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She stands a staggering 5 feet 2 inches tall, weighs a massive 95 pounds, and has short, brown hair and brown eyes. I see my older sister Leslie. Others see a model of perfection. Don't get me wrong, my sister and I are close and have been inseparable since birth. My mother has kept pictures of us ranging from the time we shared a playpen as babies to just recently at Leslie's graduation. For seventeen years, we've shared every life experience imaginable, and we've dealt with the trials and tribulations that come with growing up. But in September, she left home to attend the University of California at Irvine, leaving me to face life alone.
However, it gave me the opportunity to live life by myself as Ryan, instead of Leslie's little brother. Since the beginning, I have gone to the same school as Leslie, and almost every year I got stuck with a teacher that she had had the previous year. Being only eleven months younger than my sibling made the memory of Leslie, being the bright student that she is, easier for my teachers to recall. Every September for eleven years I was greeted by all of my teachers with the same "Oh you're Leslie's little brother." This was really no big deal. The following year, my fifth grade teacher said to me, "Oh you're Leslie's little brother?" This normally did not faze me since it happened to me several times before with different people, but on this occasion, it was the same person. This upset me a little. At first this association with my scholarly sister did not bother me too much.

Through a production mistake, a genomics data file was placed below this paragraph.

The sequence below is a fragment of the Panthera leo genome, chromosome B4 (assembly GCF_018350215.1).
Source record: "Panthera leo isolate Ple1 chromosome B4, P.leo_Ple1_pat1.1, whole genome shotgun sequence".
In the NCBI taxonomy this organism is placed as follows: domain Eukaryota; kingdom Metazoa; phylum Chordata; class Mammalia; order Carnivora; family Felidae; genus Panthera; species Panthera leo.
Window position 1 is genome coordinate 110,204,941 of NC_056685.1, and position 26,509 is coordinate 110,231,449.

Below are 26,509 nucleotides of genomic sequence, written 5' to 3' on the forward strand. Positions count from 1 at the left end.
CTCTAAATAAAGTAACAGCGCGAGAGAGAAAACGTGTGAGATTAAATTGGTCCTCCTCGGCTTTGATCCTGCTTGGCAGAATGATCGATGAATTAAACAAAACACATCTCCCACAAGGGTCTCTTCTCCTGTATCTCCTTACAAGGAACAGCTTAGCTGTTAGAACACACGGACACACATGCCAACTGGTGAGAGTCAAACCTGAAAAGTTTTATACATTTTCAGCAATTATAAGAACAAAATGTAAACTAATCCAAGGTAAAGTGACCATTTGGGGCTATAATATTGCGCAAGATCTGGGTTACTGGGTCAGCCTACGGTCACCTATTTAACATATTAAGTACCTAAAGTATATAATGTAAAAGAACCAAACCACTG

If anything I found it beneficial because I believed that it would help me build relationships with my teachers. But with each passing year, the little comments and remarks literally ate away at my identity. Comments like "You did good, but Leslie got a better grade last year," can easily destroy a child's self-esteem. As I became older, I started believing that I was not growing up as myself, but rather as the product of someone else. It almost made me happy to see older teachers leave and others take their place. Unfortunately, school made The other half occurred in the one place where it really should not but often did: at home. What really personally offended me were the comparisons made by my parents after every straight A report card, MVP trophy, award or honor at graduation, or picture in the newspaper.
Seeing this, I tried my hardest to do well and earn the praise of my parents, but what frustrated me the most was that no matter how hard I tried, I always ended up on the short end of the stick. It took a lot of time and many tears finally to realize that I had wasted my time on such a trivial thought. Last year as Leslie filled out college applications, everything suddenly clicked. I realized that she was planning for her future, a new life by herself. I realized that everything that happened to me was irrelevant and that, if anything, it can make me stronger rather than hinder my chances for success. Her departure for college gave me the opportunity to live up to my own standards instead of hers. I was sixteen years oldI had just started my life.
I could easily say that I will always resent my sister for everything she has put me through, but I won't. If it weren't for her, I probably would not have had the revelation that I did that one fall evening. In a way, she toughened me up both intellectually and emotionally. What started out as a burden in my life ended up defining it. Bibliography:.
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